But it's not just health services. The tribes' survival is at risk in too many other ways, as well:
Ed Alexander is second chief of the Gwichyaa Zhee band of Gwich'in Indians who reside there, and he spent most of Tuesday online trying to determine what exactly the shutdown's impact would be. The timing is terrible for Alaska Native villages, he said, hurting students who have not yet received scholarship money they need for faraway universities and creating unemployment — the government is a core employer — just as people are preparing for an interior Alaska winter.Nutrition programs and services to feed the hungry. Suicide prevention and domestic violence programs. Elder services programs. Housing, weatherization, heating, road-clearing, and other lifesaving measures. Administration of contracts and grants, risking loss of all funding. An inability to administer tribal industries, resources, and rights — including hunting, fishing, logging, mining, and others — and the attendant inability to enforce related rights and regulations.And while the BIA has issued a contingency plan, at least some tribal leaders are already finding it less than helpful.
From Fort Yukon, Alexander did not find the contingency plan or the website helpful.And he's right to be concerned. We've been here before:
It's unclear whether tribes that replace their federal funding would be reimbursed after a budget is passed. When a government shutdown was threatened in 2011, former BIA Assistant Secretary Carl Artman told The Associated Press the agency's response might be that the tribes don't have a right to demand a refund.At times like this, the yawning chasm between actual tribal sovereignty and "tribal sovereignty" as the dominant culture defines it becomes especially obvious.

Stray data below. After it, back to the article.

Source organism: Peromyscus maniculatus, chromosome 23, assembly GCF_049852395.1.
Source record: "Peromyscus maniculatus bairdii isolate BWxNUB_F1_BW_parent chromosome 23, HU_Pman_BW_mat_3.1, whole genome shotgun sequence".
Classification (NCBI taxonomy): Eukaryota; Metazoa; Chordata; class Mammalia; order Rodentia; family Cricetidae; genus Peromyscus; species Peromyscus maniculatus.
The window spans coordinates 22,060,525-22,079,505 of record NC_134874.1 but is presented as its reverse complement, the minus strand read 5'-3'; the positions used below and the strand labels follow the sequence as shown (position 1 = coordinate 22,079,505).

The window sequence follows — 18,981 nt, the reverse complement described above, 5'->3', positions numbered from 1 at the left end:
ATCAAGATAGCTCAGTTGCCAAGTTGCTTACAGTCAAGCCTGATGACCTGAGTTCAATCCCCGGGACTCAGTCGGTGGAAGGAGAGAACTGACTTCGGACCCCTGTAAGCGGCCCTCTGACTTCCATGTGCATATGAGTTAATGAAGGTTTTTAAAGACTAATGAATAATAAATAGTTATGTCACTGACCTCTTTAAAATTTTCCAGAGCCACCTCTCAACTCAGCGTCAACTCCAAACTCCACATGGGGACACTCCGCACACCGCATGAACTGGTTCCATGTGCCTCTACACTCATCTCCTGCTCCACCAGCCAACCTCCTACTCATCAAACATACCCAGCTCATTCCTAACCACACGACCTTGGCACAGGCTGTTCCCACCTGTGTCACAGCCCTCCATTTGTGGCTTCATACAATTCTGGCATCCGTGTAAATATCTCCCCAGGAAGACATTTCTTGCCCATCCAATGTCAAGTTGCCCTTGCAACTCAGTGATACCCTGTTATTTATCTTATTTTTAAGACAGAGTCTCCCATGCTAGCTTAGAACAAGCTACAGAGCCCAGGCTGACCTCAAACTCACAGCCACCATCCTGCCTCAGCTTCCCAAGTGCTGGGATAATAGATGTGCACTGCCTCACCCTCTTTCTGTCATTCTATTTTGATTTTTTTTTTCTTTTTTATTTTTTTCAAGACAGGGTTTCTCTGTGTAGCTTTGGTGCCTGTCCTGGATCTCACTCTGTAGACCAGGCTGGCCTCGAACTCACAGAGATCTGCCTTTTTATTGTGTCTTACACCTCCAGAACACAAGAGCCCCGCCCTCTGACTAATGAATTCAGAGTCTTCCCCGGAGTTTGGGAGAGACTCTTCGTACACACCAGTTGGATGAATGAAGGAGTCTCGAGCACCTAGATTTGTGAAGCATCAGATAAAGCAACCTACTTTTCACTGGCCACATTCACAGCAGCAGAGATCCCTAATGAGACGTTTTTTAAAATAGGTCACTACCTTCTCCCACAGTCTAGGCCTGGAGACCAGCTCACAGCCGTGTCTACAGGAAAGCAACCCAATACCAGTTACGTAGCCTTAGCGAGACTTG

In the Navajo Nation, the largest Indian reservation in the country, tribal officials said it receives two-thirds of its budget from the federal government. That money goes to support jails, its police force and other programs.Of course, some Republicans are regarding this as an opportunity. A concerted campaign to bully the Spirit Lake Oglala culminated earlier this year in a Republican Congressman's violent public behavior: threatening the tribal council with physical violence while also bullying two Native women delegates to a meeting allegedly intended to combat domestic and sexual violence, one might have thought that officials would exercise a little discretion. One would be wrong. Senator John Hoeven (R-ND) has seized the opportunity provided by the shutdown once again to threaten the tribe: